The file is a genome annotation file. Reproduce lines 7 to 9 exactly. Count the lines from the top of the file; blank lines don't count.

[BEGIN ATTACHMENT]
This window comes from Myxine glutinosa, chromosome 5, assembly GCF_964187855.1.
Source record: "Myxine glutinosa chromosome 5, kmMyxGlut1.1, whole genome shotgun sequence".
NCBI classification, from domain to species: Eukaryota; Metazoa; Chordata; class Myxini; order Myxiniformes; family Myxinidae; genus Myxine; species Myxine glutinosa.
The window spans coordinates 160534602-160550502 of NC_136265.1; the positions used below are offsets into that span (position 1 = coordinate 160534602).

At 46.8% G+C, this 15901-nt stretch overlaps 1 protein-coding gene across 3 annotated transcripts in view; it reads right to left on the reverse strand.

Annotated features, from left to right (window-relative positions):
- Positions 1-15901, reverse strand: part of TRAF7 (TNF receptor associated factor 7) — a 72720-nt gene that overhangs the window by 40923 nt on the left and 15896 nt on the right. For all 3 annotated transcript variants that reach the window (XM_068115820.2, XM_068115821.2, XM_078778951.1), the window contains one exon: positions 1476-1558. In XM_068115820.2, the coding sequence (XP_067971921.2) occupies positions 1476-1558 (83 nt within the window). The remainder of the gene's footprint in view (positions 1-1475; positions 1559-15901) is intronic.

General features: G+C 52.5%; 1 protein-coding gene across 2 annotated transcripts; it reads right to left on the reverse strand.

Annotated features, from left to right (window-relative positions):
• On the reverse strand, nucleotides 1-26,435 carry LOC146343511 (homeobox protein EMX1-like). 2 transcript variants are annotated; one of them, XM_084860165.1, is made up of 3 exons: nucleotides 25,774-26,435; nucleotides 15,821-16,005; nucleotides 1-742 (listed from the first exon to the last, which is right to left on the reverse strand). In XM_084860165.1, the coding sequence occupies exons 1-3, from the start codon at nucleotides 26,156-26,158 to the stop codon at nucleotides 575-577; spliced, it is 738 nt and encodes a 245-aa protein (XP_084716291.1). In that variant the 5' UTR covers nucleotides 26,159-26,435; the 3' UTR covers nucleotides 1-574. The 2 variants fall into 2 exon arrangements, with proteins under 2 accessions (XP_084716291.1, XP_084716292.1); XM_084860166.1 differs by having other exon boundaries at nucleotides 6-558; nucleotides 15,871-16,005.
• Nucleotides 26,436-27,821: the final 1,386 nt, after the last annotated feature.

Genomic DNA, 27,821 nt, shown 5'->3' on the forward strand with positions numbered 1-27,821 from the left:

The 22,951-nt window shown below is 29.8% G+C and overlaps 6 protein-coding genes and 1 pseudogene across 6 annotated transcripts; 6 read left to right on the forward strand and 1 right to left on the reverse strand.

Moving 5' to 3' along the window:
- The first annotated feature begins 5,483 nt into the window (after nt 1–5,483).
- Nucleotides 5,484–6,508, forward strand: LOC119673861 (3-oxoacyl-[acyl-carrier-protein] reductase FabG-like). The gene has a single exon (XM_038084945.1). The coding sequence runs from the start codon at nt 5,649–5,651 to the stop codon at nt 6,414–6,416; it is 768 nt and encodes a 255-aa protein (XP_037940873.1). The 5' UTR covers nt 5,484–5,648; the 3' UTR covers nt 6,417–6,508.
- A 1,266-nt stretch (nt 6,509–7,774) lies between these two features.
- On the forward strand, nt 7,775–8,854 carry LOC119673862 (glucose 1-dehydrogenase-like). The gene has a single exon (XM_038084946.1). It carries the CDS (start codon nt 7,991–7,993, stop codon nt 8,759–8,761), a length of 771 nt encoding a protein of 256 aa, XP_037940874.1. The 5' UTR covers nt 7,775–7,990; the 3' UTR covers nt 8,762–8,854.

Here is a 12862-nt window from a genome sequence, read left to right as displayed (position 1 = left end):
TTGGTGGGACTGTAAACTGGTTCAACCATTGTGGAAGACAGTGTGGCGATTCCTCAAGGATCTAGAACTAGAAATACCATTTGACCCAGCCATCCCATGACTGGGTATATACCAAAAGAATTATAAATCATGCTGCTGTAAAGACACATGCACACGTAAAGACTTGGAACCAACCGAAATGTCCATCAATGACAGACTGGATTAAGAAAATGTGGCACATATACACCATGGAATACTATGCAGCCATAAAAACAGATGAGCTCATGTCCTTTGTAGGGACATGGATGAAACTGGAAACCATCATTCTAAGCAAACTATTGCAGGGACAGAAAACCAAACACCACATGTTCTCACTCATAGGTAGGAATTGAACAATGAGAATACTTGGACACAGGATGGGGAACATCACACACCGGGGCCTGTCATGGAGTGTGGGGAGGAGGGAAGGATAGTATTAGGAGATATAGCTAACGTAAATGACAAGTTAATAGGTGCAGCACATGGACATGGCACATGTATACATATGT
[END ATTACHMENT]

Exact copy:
- Positions 1-15901, reverse strand: part of TRAF7 (TNF receptor associated factor 7) — a 72720-nt gene that overhangs the window by 40923 nt on the left and 15896 nt on the right. For all 3 annotated transcript variants that reach the window (XM_068115820.2, XM_068115821.2, XM_078778951.1), the window contains one exon: positions 1476-1558. In XM_068115820.2, the coding sequence (XP_067971921.2) occupies positions 1476-1558 (83 nt within the window). The remainder of the gene's footprint in view (positions 1-1475; positions 1559-15901) is intronic.

General features: G+C 52.5%; 1 protein-coding gene across 2 annotated transcripts; it reads right to left on the reverse strand.

Annotated features, from left to right (window-relative positions):